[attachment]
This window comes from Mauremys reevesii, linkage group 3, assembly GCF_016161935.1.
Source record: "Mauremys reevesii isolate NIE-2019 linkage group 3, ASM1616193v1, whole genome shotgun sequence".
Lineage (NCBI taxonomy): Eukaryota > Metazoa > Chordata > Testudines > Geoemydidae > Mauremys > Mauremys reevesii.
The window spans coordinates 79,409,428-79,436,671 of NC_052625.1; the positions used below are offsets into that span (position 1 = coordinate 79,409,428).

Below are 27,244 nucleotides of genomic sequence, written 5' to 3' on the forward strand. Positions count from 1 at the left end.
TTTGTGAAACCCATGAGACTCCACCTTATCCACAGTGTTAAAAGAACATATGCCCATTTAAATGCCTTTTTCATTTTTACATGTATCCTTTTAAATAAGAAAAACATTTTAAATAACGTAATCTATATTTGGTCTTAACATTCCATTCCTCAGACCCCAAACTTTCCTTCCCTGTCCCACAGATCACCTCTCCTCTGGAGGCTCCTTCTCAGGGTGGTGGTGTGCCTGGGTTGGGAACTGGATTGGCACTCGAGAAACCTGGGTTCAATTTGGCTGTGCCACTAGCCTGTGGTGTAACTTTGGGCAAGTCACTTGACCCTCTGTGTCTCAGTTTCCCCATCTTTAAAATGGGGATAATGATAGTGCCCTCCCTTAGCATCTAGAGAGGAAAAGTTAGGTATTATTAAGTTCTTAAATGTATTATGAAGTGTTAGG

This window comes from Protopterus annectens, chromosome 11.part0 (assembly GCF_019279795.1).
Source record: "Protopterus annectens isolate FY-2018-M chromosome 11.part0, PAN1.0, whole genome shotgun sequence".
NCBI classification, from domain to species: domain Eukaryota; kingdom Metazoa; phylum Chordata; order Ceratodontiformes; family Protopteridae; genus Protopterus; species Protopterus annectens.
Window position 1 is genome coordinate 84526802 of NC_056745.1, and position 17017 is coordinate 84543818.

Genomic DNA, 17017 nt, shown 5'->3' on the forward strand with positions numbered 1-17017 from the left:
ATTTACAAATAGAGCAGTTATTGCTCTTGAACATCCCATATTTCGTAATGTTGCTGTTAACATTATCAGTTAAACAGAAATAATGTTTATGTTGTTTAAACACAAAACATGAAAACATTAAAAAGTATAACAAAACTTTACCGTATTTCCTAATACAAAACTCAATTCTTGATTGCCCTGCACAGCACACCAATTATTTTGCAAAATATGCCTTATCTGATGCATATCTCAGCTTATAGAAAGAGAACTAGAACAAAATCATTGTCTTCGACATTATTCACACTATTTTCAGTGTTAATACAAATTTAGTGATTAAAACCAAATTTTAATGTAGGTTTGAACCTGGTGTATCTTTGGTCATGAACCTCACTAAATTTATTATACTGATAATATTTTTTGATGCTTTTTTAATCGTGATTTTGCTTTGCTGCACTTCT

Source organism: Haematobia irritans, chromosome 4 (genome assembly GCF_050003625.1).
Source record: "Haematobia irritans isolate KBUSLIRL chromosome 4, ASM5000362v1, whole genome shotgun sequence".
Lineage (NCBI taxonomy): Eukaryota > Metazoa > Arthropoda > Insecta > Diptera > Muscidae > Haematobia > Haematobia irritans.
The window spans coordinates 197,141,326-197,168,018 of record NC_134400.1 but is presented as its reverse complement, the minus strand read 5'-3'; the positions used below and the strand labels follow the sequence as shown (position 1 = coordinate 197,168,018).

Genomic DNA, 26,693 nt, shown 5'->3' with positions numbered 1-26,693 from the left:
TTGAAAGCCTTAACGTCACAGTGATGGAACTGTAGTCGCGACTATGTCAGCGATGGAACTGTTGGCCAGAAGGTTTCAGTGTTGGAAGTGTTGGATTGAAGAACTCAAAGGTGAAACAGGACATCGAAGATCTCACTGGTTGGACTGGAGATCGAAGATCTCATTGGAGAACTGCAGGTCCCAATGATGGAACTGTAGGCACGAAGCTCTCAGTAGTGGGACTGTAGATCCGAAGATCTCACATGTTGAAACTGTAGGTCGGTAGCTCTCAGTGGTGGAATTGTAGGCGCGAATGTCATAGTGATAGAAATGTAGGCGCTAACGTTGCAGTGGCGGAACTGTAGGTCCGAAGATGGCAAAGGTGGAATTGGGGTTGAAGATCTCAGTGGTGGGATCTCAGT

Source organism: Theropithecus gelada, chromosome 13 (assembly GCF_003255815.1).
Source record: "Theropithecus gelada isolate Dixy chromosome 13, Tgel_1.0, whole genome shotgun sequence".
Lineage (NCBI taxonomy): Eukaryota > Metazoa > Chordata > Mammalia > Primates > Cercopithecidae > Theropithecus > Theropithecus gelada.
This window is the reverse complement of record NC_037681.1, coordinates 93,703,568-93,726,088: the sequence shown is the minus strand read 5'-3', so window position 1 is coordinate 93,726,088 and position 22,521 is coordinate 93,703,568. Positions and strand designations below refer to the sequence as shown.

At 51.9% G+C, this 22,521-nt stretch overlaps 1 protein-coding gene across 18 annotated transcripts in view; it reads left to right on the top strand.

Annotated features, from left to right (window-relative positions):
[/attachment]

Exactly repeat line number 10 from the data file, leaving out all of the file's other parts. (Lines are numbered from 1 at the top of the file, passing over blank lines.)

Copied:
Window position 1 is genome coordinate 84526802 of NC_056745.1, and position 17017 is coordinate 84543818.